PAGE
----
I don't understand this at all. The Talmud says that the great Rabi Yochanan ben Zakai always initiated greeting someone he met in the street, even if that person was not Jewish (Berachos 17a).
... The Talmud teaches, "Receive every person with a pleasant facial expression" (Pirkei Avos 1:16).
... Harav Yisrael of Salant, zt"l, was on his way to shul Erev Yom Kippur and met a person who was preoccupied with the solemnity of the day and in doing teshuva, which caused him to be very down on himself. He passed Rav Yisrael without greeting him, and his facial expression was grim. Rav Yisrael said to him, "Because you are involved in doing teshuva, you take it out on me?"
... The Talmud says that initiating the shalom aleichem greeting is a segulah for longevity."

Another anecdote that illustrates the point of being friendly to one and all is the following story:
"The Makor Baruch once traveled to Switzerland to raise money for the yeshivah which his father, the Seret-Viznitzer, had established in Chaifa. Two Seret-Viznitzer chassidim who lived in Switzerland accompanied him on his fundraising rounds.
One day, they passed one of the largest and well-established banks in Switzerland, and one of the Swiss chassidim decided they would enter the bank. “Come, we will try to allow the Jewish bank manager, Dr. Koshland, the merit of tzeddaka and supporting Torah.” They entered the bank, and the chassid who knew Dr. Koshland introduced the Makor Baruch. “Please meet the son of the Seret-Viznitzer Rebbe. He has mosdos in Chaifa and he came to Switzerland to collect money for the yeshivah…”
As soon as the bank manager heard the name of the Seret-Viznitzer Rebbe, he excitedly arose from his chair and said, “You want to tell me about the Seret-Viznitzer Rebbe?! You want to tell me? I’ll tell you who he was!”
The three men were shocked. How in the world did the bank manager know the Seret-Viznitzer Rebbe? The bank manager sat them down and told them his story.
“Years ago, I traveled on vacation to Davos on a skiing trip. One morning in Davos, I went to the small shul to daven Shacharis already dressed in my ski clothes, in order to save time. An elderly man greeted me warmly with ‘Sholom Aleicham’.
“I was surprised by the warm greeting from a total stranger. I said, ‘Kavod Harav, I think you’re mistaken. I don’t recognize you. Maybe the Rav meant to greet someone else?’
“’I didn’t make a mistake!’ the Rav said, who was none other than the Seret-Viznitzer Rebbe who was in Davos recuperating from an illness. ‘I’ve been here a long time, and I’ve never seen you. You must be new here and you deserve a Shalom Aleicham. No?’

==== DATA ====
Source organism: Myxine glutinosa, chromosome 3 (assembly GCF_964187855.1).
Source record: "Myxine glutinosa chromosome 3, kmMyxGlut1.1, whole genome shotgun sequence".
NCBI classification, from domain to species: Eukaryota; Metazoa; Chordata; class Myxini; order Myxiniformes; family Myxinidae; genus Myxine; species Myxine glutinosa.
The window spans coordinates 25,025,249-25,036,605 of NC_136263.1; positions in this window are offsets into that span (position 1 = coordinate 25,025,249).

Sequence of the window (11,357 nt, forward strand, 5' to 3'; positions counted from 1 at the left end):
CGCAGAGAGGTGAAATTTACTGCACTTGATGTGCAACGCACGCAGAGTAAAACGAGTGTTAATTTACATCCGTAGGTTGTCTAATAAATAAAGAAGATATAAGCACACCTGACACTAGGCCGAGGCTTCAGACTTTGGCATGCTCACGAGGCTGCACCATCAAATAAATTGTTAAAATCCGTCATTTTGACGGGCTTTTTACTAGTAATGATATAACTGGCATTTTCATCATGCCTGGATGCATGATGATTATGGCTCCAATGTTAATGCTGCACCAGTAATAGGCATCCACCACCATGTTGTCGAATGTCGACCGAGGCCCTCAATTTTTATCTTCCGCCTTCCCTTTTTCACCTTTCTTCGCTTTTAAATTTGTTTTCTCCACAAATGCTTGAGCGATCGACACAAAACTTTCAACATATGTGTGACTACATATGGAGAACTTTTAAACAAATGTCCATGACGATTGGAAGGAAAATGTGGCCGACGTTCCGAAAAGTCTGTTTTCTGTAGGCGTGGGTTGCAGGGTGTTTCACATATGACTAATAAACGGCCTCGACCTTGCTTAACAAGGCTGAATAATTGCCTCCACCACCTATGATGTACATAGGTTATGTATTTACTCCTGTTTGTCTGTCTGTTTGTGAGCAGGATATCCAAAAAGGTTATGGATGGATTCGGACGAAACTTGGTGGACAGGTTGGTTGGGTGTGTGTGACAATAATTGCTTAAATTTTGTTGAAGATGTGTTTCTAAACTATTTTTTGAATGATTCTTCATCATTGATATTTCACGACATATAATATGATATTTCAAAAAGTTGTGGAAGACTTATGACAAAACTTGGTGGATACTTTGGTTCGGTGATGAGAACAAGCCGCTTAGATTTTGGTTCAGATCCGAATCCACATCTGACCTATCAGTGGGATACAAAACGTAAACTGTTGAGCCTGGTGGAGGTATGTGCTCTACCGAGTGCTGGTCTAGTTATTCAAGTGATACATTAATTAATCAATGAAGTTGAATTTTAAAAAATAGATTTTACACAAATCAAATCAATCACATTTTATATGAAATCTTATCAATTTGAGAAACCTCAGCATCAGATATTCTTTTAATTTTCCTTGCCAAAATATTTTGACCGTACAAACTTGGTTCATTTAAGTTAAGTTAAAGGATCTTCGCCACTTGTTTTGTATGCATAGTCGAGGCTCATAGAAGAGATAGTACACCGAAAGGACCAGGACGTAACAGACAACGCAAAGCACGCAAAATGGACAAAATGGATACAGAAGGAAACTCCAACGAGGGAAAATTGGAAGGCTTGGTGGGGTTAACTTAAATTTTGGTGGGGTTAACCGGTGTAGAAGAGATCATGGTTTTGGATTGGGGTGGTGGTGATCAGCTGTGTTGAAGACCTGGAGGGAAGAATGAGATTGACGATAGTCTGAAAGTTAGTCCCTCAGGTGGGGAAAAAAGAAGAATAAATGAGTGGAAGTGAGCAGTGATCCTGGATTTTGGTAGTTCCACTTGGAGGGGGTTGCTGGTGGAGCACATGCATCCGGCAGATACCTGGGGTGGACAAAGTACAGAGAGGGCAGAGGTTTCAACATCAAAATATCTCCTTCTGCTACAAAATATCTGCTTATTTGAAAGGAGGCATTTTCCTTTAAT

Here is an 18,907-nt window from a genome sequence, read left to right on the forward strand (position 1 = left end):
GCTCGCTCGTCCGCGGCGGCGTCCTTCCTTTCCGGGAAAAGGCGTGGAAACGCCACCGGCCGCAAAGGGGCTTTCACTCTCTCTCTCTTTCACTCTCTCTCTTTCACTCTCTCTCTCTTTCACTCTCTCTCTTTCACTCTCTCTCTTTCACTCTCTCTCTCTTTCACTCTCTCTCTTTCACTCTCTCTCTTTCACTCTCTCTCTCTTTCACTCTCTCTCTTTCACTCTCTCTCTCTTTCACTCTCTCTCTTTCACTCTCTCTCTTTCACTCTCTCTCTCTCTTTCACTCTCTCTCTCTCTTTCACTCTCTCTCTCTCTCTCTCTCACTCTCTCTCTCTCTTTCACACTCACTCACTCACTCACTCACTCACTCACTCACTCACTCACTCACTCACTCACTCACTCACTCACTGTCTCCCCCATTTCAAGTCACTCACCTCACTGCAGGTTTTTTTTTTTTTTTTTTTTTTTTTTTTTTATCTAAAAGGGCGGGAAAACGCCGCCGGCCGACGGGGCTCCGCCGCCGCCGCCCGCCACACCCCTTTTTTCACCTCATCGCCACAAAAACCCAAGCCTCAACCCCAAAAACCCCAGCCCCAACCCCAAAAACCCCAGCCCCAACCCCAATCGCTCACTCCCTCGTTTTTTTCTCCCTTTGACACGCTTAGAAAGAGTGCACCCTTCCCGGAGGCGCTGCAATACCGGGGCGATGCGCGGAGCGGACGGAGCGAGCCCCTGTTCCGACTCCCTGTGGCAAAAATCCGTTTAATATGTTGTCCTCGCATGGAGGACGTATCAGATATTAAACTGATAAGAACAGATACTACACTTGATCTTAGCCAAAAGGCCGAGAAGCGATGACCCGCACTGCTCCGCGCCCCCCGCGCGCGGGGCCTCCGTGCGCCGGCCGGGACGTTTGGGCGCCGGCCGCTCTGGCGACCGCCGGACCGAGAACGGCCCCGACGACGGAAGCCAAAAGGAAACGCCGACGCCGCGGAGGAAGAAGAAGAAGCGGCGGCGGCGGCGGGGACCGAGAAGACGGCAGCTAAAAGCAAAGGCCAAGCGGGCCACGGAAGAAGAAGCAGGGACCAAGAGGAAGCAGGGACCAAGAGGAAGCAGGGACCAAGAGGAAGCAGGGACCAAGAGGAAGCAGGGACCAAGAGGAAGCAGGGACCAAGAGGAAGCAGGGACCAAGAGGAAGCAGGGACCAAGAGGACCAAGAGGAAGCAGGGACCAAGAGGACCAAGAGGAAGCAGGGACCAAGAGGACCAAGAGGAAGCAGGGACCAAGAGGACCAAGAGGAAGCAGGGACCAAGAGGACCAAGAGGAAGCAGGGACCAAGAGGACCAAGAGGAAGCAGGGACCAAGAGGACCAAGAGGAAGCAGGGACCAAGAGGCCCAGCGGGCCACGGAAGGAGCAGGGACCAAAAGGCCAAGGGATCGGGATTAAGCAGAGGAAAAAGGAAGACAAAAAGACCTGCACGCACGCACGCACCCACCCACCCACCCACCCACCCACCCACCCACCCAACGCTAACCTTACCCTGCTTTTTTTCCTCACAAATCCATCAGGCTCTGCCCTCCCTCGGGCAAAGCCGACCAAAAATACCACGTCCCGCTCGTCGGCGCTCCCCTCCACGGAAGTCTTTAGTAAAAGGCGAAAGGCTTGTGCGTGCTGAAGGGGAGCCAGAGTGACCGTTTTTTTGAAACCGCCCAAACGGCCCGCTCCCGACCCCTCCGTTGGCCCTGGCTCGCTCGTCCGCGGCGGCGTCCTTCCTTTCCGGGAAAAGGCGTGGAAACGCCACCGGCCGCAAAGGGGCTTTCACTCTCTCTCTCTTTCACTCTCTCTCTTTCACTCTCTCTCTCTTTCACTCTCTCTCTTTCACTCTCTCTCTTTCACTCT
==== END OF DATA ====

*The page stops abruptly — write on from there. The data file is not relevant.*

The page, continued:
Dr. Koshland continued his story. “This greeting impressed me greatly. I thought to myself, ‘When in our generation does an elderly honorable man greet a young man – a total stranger?’ When I returned from my ski outing that day, I saw the Rebbe sitting on a bench. I approached him and inquired about his welfare, and he answered me warmly, as if I was his closest friend. From then on, I maintained a close connection to the Rebbe. I sought his advice often, and from then on I arranged my trips to Davos when I knew the Rebbe would be there as well.”
The two Swiss chassidim were astounded by the bank manager’s story. However, the Makor Baruch was not surprised by the story. He was well aware of his father’s habit to greet all Jews warmly, thereby fulfilling the words of Chazal to be the first to greet each person. One warm greeting to the bank manager had spurred a close relationship with the Rebbe which lasted for decades."

The wedding season is upon us. Next time you are seated at a table and there is someone at the table who doesn't know anyone seated next to him/her, why not initiate a conversation with that person?
And what about cell phones? Maybe, we can walk down the street and instead of talking on the cell phone, we can focus on the poeple passing us and greet them with a hearty hello or shalom aleichem?

Shidduchim info

The other day, I came across a a shidduchim info site. Clicking on the following link, produced a list of segulos and tefilot for shidduchim.
Segulos, Tefilos and Shidduch-themed Divrei Torah

I also came across a video regarding amukah. The person in the video has some sound advice for singles. May those who are looking to get married, merit to find their bashert bekarov.

Finally, here's a video about matchmakers.

28 Jun 2009

Calling off the search

"The Brazilian military said late Friday it is calling off the search for bodies of passengers and crew from the Air France plane that crashed into the Atlantic earlier this month.
It was unlikely that any more bodies would be found, the military said."
After reading the above report, I couldn't help but think of the article that I read in the Mishpacha magazine about Mrs. Anidjar, wife of one of the victimes of the plane crash.

"A Paris beis din has ruled that a French woman whose husband was on board Air France Flight 447 may not remarry, but has instructed the couple’s son to sit shivah and begin the year-long mourning period for his father.
According to the Paris beis din headed by Rav Yirmiya Menachem Cohen, there is no concrete evidence that Shlomo Anidjar, who is presumed to have been on the doomed aircraft, is dead. This means Mrs. Anidjar is still married, at least until the beis din is able to obtain more information about the crash, and that usually means that family members of the deceased cannot begin sitting shivah.